Recovery of 1933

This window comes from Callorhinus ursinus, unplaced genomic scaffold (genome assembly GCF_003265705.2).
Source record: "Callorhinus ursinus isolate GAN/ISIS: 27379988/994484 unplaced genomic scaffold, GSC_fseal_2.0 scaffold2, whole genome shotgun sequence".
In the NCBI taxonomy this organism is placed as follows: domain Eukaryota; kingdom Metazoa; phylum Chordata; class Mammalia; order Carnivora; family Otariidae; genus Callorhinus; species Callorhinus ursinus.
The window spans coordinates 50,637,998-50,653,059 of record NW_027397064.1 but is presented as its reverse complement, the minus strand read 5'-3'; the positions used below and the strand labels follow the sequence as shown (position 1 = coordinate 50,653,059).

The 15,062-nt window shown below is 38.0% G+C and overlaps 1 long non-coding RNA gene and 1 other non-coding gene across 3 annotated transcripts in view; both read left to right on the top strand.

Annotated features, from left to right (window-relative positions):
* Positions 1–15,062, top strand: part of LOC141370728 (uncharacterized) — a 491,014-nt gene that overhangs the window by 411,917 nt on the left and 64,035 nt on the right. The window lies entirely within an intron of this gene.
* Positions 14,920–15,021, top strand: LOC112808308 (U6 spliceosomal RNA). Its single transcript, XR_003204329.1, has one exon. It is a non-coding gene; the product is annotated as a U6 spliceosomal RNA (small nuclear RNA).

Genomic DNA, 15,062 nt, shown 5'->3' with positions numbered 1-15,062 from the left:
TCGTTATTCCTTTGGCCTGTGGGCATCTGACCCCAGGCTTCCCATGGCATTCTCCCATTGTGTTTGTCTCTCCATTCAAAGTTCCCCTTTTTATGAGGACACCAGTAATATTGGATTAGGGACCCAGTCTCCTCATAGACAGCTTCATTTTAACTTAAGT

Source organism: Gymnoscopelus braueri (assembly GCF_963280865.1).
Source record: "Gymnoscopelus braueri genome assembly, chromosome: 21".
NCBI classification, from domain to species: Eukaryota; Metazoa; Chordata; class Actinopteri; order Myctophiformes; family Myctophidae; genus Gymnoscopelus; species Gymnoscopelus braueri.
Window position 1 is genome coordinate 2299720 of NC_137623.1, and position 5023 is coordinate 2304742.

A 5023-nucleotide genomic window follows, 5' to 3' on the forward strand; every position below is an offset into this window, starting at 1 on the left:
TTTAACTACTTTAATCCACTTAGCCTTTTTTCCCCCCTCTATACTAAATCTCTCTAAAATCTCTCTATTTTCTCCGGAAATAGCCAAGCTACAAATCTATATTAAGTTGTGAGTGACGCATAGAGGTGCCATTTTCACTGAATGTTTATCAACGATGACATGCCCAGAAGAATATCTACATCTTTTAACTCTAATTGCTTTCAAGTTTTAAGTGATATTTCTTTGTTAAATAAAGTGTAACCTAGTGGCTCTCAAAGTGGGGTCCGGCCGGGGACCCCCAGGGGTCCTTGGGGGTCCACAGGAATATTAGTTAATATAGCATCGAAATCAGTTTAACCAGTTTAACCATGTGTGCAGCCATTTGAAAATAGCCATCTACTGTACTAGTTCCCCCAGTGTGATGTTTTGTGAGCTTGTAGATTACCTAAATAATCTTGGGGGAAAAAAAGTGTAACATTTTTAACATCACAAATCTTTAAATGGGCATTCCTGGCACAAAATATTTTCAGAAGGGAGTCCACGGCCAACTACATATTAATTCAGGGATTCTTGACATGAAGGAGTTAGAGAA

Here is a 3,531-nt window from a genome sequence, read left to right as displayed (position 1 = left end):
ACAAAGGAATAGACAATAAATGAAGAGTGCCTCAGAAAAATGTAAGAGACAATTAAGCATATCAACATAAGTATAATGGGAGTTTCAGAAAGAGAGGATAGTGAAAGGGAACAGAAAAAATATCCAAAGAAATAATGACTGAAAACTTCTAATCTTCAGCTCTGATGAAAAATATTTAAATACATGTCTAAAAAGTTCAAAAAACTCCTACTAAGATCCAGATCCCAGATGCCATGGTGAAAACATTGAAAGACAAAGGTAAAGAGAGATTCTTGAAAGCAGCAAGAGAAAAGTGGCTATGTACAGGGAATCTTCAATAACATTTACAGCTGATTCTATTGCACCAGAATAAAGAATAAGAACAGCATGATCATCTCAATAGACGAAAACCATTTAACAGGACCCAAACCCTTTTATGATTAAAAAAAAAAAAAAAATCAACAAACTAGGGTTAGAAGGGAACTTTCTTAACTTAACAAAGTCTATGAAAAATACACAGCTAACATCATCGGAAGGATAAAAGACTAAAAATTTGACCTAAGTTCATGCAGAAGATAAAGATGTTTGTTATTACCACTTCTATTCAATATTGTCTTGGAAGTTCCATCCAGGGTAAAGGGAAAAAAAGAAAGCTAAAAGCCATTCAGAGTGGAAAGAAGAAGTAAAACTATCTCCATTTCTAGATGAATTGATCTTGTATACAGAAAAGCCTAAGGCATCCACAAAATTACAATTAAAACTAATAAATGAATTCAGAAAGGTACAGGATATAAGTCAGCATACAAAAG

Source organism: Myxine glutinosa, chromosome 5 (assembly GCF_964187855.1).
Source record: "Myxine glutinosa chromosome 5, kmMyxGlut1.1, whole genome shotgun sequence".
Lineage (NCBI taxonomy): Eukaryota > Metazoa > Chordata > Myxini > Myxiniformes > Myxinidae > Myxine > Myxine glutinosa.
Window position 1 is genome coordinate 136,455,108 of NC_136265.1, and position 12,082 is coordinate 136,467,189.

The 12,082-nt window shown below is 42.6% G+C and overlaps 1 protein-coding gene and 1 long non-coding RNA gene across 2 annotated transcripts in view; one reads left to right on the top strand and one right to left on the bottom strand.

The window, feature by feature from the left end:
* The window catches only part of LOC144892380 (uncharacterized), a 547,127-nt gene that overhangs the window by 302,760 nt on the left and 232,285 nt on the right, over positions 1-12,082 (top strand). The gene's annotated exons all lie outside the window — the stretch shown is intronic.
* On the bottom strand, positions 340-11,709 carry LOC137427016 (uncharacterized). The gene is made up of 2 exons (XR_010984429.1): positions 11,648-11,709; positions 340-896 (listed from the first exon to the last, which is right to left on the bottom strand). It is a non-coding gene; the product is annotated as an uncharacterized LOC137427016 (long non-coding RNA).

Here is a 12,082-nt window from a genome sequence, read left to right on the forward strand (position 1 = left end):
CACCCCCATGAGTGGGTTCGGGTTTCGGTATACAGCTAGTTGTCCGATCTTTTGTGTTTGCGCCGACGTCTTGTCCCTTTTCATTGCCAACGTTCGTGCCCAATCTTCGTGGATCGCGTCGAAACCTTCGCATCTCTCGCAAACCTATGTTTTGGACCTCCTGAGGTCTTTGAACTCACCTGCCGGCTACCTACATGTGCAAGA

When Roosevelt abandoned the gold standard in April 1933, he converted what had been effectively real government debt into nominal government debt to open the door to unbacked fiscal expansion. We argue that he followed a state-contingent fiscal rule that ran nominal-debt financed primary deficits until the price level rose and economic activity recovered. Theory suggests that government spending multipliers can be substantially larger when fiscal expansions are unbacked than when they are tax-backed. VAR estimates find that primary deficits made quantitatively important contributions to raising both the price level and real GNP from 1933 through 1937. The evidence does not support the conventional monetary explanation that gold revaluation and gold inflows, which were permitted to raise the monetary base, drove the recovery independently of fiscal actions.